In November 2017, Joe Hunt, Republican challenger for Jody Hice’s congressional seat, asked to speak at one of Indivisible Georgia District 10’s regular monthly meetings. Chalis Montgomery and Richard Winfield, Democratic challengers, were each given five minutes during Indivisible meetings to outline their platforms and were invited to stay after the meeting to speak to members and to pass out cards and literature, which they did.
During the primary, Indivisible Georgia District 10 members decided not to endorse candidates as an organization. Instead, Indivisible 10 members wish to hear from all candidates so they can decide for themselves who to vote for in the May 22 primary.
As co-chair of Indivisible Georgia District 10, I initially spoke to Andy Gohn, Hunt’s chief of staff, to set a date, and I explained our policy not to endorse candidates before the primary, but said that our members were eager to hear from all of the candidates, including Hunt. Gohn said Hunt would probably speak at one of our meetings and that Gohn would get back to me. However, because he did not contact me on the day we agreed to, I called Liam Watson, Hunt’s campaign manager, a couple of days later. At first, he told me that Hunt had a scheduling conflict and would not be able to come to our meeting. Then he told me that Hunt would not speak at our meeting because his voters, meaning Republicans, would not be happy if he spoke at an Indivisible meeting.
I was under the impression that members of Congress represent all of their constituents—Republicans and Democrats alike. So I find it unresponsive and rude that Hunt refused to speak to us, especially because he is the one who approached us with a request to speak. Our group has a set of agreed-upon values: non-violence, respect, fairness and inclusion. We have a code of ethics: no violence, no talk of violence and no weapons. I explained to Hunt’s staff that he would be treated exactly as Montgomery and Winfield were, with respect and fairness.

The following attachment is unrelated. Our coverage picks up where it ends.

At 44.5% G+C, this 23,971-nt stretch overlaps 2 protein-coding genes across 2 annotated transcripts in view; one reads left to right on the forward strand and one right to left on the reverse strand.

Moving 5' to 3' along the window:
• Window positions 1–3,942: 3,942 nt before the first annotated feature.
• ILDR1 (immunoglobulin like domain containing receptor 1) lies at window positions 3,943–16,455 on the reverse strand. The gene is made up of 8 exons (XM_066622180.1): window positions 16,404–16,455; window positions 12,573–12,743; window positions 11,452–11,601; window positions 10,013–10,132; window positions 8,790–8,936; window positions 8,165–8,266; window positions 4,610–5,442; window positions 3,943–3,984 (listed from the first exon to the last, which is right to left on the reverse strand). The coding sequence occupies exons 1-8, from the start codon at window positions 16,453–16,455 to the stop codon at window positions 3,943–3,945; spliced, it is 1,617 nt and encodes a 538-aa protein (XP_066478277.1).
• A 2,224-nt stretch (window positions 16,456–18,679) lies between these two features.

All three of these candidates hope to unseat Jody Hice, who has never held a public town hall meeting in Athens since he took office in 2015. I recently learned, through personal experience, that he is refusing to have meetings with anyone who has already had a sit-down meeting with him in his office. Furthermore, his scheduler, Taylor Ford, is now screening people who request first-time meetings by interrogating them regarding the details of the requested meeting.
What we don’t need in District 10 is another representative who is unresponsive to District 10 constituents. What we don’t need is a U.S. congressperson who chooses people with whom to speak based on party affiliation or similar views. Instead, we need a congressional representative who represents all residents of District 10—Democrats and Republicans, voters and nonvoters, citizens and non-citizens, whites and people of color, gay people and straight people, those who own guns and those who do not, those who are pro-choice and those who are not.
We need someone to represent us who does not see differences but, instead, someone who embraces everyone’s human dignity. This country was founded on life, liberty and the pursuit of happiness, not on human rights for a select few.
The primary will be held on May 22. The deadline to register to vote in the primary is Apr. 24. I urge everyone to vote in the primary in order to unseat Hice in November.